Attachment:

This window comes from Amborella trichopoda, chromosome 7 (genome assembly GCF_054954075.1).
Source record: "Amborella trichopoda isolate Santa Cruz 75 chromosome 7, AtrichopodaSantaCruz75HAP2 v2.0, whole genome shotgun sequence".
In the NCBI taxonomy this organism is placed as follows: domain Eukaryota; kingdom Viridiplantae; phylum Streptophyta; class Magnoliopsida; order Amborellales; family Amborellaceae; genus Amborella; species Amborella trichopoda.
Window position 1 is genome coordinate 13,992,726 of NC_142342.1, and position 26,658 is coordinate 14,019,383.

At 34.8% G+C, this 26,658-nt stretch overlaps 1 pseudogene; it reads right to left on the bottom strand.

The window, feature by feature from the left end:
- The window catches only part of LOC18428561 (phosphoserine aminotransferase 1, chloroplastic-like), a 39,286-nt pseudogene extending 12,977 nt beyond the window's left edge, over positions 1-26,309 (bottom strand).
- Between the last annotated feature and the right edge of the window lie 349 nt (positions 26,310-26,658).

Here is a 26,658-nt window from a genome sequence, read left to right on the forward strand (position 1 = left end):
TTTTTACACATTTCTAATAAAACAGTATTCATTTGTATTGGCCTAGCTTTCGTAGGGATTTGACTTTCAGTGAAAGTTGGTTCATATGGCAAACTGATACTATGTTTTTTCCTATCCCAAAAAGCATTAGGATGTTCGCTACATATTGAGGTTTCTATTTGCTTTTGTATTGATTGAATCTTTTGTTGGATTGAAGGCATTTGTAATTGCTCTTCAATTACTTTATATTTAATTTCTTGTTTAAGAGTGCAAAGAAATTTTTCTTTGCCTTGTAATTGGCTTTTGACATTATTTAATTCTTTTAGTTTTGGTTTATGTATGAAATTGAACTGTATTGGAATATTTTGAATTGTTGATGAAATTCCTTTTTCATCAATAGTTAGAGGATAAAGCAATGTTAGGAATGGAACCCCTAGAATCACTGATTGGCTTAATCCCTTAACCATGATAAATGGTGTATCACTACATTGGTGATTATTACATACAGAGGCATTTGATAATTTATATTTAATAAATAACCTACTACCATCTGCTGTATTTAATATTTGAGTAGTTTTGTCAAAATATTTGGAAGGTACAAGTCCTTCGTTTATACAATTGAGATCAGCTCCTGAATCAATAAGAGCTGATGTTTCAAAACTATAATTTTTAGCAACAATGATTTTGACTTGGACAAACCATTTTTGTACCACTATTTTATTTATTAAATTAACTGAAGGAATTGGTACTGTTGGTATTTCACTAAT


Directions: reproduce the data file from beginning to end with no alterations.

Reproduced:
This window comes from Amborella trichopoda, chromosome 7 (genome assembly GCF_054954075.1).
Source record: "Amborella trichopoda isolate Santa Cruz 75 chromosome 7, AtrichopodaSantaCruz75HAP2 v2.0, whole genome shotgun sequence".
In the NCBI taxonomy this organism is placed as follows: domain Eukaryota; kingdom Viridiplantae; phylum Streptophyta; class Magnoliopsida; order Amborellales; family Amborellaceae; genus Amborella; species Amborella trichopoda.
Window position 1 is genome coordinate 13,992,726 of NC_142342.1, and position 26,658 is coordinate 14,019,383.

At 34.8% G+C, this 26,658-nt stretch overlaps 1 pseudogene; it reads right to left on the bottom strand.

The window, feature by feature from the left end:
- The window catches only part of LOC18428561 (phosphoserine aminotransferase 1, chloroplastic-like), a 39,286-nt pseudogene extending 12,977 nt beyond the window's left edge, over positions 1-26,309 (bottom strand).
- Between the last annotated feature and the right edge of the window lie 349 nt (positions 26,310-26,658).

Here is a 26,658-nt window from a genome sequence, read left to right on the forward strand (position 1 = left end):
TTTTTACACATTTCTAATAAAACAGTATTCATTTGTATTGGCCTAGCTTTCGTAGGGATTTGACTTTCAGTGAAAGTTGGTTCATATGGCAAACTGATACTATGTTTTTTCCTATCCCAAAAAGCATTAGGATGTTCGCTACATATTGAGGTTTCTATTTGCTTTTGTATTGATTGAATCTTTTGTTGGATTGAAGGCATTTGTAATTGCTCTTCAATTACTTTATATTTAATTTCTTGTTTAAGAGTGCAAAGAAATTTTTCTTTGCCTTGTAATTGGCTTTTGACATTATTTAATTCTTTTAGTTTTGGTTTATGTATGAAATTGAACTGTATTGGAATATTTTGAATTGTTGATGAAATTCCTTTTTCATCAATAGTTAGAGGATAAAGCAATGTTAGGAATGGAACCCCTAGAATCACTGATTGGCTTAATCCCTTAACCATGATAAATGGTGTATCACTACATTGGTGATTATTACATACAGAGGCATTTGATAATTTATATTTAATAAATAACCTACTACCATCTGCTGTATTTAATATTTGAGTAGTTTTGTCAAAATATTTGGAAGGTACAAGTCCTTCGTTTATACAATTGAGATCAGCTCCTGAATCAATAAGAGCTGATGTTTCAAAACTATAATTTTTAGCAACAATGATTTTGACTTGGACAAACCATTTTTGTACCACTATTTTATTTATTAAATTAACTGAAGGAATTGGTACTGTTGGTATTTCACTAAT